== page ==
Studying at Monash University has enriched my knowledge in a number of interesting legal areas such as environmental law, animal law and biotechnology and the law, to name a few.

Monash Law School adopts a hands-on approach to teaching Australian law. For example, I was placed at the Monash Oakleigh Legal Service as part of the Non-Adversarial Justice module, which enabled me to put academic theories into practice when engaging with real clients seeking real legal help. Furthermore, international legal work experience helps you stand out when applying for jobs!

On the non-academic side of things, the people you meet and the memories you will make with them will make you wish you could pause time. Although a cliché, studying abroad has truly been the best year of my life thus far and I could not recommend it enough to everyone!

Beth Ludborza who studied abroad in Melbourne, Australia

I had the most amazing year in the Netherlands. Moving out of the Warwick bubble allowed me to realise that I can adapt to a completely foreign environment. While at Utrecht University, I took modules in international and European law. Being in the Netherlands, arguably the 'poster-child of international law' I was able to go on school trips to the International Criminal Court and the International Court of Justice in The Hague. There were students from all over the world in my classes, which made my year abroad experience a lot more international. From a career's perspective, I have gained a more global outlook through my year abroad. I miss living in Utrecht and cycling everywhere; I would definitely recommend students go on a year abroad.

Petra Tang who studied in Utrecht, the Netherlands

Travel is by far the BEST PART about coming to Australia! Each semester you get a week off and then over the Christmas you get around 3-4 months of summer holiday. There are so many amazing places to see, I honestly don’t think I will be able to tick off everything I want to do here before I leave. I have visited some amazing places already: Fiji, New Zealand, Malaysia, Singapore, Perth, Sydney, Brisbane, Sunshine Coast and more!!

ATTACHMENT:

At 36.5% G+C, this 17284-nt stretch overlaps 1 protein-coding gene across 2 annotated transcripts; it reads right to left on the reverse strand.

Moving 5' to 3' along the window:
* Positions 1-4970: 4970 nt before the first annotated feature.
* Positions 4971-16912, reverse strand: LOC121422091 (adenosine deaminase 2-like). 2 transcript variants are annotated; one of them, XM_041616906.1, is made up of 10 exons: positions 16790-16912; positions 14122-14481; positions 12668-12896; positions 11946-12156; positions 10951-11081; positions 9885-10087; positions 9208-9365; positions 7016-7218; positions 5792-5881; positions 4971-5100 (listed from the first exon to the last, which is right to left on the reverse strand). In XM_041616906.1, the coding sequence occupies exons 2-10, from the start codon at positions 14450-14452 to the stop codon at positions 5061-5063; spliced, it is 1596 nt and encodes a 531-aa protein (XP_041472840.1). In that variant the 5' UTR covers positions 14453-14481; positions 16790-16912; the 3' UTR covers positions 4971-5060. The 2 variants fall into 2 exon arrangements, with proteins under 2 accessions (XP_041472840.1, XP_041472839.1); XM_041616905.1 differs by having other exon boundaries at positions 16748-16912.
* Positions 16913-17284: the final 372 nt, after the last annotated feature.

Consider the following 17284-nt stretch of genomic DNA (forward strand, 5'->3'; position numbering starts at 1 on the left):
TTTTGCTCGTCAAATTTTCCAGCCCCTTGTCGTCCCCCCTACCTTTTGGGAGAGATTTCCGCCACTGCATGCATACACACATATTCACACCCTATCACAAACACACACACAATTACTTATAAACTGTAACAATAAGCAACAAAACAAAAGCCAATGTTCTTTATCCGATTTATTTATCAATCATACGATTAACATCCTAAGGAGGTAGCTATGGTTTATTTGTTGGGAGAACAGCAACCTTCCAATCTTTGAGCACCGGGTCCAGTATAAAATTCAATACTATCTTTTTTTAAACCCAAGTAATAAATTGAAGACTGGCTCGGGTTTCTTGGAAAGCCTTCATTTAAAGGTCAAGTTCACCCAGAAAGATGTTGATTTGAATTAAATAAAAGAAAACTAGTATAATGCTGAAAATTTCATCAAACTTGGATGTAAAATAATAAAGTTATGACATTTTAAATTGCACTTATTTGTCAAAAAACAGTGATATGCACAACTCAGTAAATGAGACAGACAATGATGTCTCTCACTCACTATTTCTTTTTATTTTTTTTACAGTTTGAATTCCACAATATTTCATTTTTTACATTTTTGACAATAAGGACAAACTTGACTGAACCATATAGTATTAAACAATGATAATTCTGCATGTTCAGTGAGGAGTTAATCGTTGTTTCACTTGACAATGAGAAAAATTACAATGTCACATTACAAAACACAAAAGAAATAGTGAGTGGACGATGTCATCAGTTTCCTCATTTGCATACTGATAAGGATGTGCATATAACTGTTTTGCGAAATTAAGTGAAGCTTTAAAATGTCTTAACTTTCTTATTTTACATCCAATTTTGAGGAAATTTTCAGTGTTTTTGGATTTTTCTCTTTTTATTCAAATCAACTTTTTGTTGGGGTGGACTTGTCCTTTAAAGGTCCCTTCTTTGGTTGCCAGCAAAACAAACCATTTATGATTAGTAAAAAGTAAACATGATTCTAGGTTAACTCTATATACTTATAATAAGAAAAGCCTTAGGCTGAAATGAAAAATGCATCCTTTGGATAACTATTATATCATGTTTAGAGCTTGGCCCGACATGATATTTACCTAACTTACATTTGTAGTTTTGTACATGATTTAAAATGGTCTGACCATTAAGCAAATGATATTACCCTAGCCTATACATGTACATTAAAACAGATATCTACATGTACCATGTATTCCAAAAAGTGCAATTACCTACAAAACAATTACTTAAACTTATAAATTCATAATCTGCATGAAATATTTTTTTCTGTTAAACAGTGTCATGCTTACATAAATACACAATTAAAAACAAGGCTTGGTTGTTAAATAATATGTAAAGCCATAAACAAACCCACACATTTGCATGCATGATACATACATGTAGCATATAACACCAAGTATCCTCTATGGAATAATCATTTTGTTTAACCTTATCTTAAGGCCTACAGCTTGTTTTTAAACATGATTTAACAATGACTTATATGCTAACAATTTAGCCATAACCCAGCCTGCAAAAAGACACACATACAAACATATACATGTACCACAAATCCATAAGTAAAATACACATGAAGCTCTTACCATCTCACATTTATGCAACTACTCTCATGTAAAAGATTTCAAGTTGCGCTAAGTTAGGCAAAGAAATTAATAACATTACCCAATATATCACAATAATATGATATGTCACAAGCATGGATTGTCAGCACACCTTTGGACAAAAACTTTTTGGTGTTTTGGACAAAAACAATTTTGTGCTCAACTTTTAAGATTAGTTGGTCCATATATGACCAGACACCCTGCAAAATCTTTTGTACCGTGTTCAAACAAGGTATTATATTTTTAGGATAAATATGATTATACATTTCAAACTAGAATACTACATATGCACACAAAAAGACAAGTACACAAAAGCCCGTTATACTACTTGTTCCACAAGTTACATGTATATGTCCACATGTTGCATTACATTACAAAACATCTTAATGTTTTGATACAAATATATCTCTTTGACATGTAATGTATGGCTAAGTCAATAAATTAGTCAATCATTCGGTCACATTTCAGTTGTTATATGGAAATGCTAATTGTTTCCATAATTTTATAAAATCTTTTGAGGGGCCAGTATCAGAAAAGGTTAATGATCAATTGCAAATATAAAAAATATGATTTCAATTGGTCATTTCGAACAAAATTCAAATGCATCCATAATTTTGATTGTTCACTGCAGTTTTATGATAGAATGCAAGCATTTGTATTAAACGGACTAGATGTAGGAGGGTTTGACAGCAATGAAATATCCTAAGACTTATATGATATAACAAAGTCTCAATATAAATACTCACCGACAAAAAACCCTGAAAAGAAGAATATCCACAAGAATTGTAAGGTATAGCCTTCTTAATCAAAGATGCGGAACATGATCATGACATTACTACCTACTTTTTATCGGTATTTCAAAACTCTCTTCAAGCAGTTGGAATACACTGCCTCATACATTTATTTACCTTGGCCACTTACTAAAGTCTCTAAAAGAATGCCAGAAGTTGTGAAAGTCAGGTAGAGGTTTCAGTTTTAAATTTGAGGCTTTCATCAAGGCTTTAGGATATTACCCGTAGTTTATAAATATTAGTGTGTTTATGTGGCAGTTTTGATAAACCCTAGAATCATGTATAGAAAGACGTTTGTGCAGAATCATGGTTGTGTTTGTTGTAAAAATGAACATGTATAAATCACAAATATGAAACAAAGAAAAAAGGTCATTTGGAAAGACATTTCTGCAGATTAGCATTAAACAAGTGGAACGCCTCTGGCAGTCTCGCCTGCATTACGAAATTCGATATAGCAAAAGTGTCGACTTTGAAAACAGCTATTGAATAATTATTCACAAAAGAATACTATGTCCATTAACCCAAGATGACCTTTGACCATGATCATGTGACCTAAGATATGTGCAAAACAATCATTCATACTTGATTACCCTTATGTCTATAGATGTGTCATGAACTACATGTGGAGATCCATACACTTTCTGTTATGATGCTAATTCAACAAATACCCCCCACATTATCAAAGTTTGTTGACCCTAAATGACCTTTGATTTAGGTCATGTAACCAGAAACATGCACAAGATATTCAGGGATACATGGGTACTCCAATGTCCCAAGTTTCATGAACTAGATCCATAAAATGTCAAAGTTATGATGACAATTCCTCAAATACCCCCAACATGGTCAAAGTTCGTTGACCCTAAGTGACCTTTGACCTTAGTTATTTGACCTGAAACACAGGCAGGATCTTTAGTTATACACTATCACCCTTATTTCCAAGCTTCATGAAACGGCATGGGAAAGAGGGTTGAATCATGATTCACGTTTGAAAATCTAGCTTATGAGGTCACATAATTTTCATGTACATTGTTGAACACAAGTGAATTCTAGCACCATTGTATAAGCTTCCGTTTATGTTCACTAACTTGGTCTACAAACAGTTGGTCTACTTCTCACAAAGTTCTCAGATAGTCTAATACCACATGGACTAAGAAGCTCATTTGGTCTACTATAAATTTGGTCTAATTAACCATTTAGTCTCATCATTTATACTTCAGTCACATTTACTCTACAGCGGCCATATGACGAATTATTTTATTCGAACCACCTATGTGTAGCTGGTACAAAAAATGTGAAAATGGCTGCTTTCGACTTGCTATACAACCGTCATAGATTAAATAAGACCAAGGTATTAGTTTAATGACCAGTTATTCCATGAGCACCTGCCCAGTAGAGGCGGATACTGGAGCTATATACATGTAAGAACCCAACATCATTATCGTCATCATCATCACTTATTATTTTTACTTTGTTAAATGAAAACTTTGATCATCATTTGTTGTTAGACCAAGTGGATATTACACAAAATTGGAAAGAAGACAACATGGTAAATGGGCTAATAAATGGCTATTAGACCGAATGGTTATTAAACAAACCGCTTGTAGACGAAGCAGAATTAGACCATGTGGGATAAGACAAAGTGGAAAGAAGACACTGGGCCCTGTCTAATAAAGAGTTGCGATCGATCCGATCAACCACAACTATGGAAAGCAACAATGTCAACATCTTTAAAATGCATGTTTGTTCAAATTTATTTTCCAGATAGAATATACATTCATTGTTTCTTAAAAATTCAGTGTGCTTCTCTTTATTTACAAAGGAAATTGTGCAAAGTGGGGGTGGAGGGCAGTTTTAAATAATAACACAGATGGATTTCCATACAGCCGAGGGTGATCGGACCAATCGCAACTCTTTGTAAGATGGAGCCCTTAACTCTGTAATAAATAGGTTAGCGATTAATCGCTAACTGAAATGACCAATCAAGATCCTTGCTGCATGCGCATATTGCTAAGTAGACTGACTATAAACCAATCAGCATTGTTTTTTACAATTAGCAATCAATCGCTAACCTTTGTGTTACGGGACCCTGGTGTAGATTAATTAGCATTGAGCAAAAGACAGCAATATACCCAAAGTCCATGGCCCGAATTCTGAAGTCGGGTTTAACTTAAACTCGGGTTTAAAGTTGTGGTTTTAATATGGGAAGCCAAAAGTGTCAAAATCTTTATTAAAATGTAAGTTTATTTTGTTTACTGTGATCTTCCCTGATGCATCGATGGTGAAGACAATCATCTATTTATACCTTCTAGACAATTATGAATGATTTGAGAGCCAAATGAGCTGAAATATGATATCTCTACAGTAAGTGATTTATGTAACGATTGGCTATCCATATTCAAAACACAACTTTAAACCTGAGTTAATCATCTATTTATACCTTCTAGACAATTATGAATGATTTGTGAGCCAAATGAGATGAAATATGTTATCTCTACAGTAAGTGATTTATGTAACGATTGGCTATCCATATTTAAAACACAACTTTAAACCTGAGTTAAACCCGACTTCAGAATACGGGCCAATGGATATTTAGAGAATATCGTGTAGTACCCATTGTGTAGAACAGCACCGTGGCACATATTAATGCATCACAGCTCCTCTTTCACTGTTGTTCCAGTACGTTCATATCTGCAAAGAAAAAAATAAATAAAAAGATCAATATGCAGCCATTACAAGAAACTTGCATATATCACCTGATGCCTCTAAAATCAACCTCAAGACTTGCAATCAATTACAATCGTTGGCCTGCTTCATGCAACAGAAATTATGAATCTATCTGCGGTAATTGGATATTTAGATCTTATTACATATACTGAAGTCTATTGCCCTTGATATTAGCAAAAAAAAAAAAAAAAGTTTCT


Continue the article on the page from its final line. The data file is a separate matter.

Steph Sandison who studied in Melbourne, Australia

Assistance

For all Year Abroad questions, please contact the reception team or the Director of International Programmes.

Marks

Year abroad module marks will be converted into Warwick equivalents and the results released to you in term 1 of your final year. Mark conversion tables are included in the information packs for each destination. Please note that the conversion policy is always subject to change.

Funding

Students studying at either European partner universities (under the ERASMUS+ programme) or taking part in the Worldwide partnerships do not have to pay tuition fees at the host institution. Tuition fees to the University of Warwick are reduced during the year abroad. For details see:

Fees for Home/EU Students

Fees for Overseas Students

The ERASMUS+ programme also supports students studying abroad at European partner institutions by providing a so-called “Erasmus+ grant”. This financial contribution can, for example, be used for travel and maintenance costs under the ERASMUS+ scheme. For further information, contact the Student Opportunity - Student Mobility team.

Please note, you will normally still be eligible during the year abroad for any funding support you receive. Further information on funding is available via the Student Funding Office.

Brexit

The UK left the EU on January 31 2020 and has entered a transition period. For further information on how this affects the Erasmus+ programme and grant, please refer to the Student Mobility website.

Key documents
Award
Degree of Bachelor of Laws (LLB)
Entry Requirements
A level: AAA
IB: 38 points
Duration of study
4 Years
Start date
September